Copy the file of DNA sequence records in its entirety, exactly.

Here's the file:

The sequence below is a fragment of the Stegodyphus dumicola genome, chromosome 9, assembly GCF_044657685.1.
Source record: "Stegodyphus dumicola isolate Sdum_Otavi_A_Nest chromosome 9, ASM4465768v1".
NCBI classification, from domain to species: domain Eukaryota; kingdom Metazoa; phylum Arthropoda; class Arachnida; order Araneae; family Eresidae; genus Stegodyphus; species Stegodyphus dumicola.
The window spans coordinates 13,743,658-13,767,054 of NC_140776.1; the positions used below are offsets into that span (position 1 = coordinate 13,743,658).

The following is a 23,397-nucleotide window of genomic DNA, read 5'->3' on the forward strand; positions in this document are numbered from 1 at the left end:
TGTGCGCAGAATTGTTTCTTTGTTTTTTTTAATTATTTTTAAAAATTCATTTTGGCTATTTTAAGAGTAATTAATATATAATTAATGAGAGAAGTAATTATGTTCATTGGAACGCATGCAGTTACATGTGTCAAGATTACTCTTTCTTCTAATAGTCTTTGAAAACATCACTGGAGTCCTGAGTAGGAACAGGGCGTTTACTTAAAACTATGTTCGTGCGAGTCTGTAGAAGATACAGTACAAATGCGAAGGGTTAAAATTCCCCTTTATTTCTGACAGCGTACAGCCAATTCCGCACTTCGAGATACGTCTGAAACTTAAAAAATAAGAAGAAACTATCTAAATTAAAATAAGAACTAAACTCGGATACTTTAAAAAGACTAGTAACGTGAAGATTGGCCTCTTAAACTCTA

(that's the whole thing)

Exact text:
The sequence below is a fragment of the Stegodyphus dumicola genome, chromosome 9, assembly GCF_044657685.1.
Source record: "Stegodyphus dumicola isolate Sdum_Otavi_A_Nest chromosome 9, ASM4465768v1".
NCBI classification, from domain to species: domain Eukaryota; kingdom Metazoa; phylum Arthropoda; class Arachnida; order Araneae; family Eresidae; genus Stegodyphus; species Stegodyphus dumicola.
The window spans coordinates 13,743,658-13,767,054 of NC_140776.1; the positions used below are offsets into that span (position 1 = coordinate 13,743,658).

The following is a 23,397-nucleotide window of genomic DNA, read 5'->3' on the forward strand; positions in this document are numbered from 1 at the left end:
TGTGCGCAGAATTGTTTCTTTGTTTTTTTTAATTATTTTTAAAAATTCATTTTGGCTATTTTAAGAGTAATTAATATATAATTAATGAGAGAAGTAATTATGTTCATTGGAACGCATGCAGTTACATGTGTCAAGATTACTCTTTCTTCTAATAGTCTTTGAAAACATCACTGGAGTCCTGAGTAGGAACAGGGCGTTTACTTAAAACTATGTTCGTGCGAGTCTGTAGAAGATACAGTACAAATGCGAAGGGTTAAAATTCCCCTTTATTTCTGACAGCGTACAGCCAATTCCGCACTTCGAGATACGTCTGAAACTTAAAAAATAAGAAGAAACTATCTAAATTAAAATAAGAACTAAACTCGGATACTTTAAAAAGACTAGTAACGTGAAGATTGGCCTCTTAAACTCTA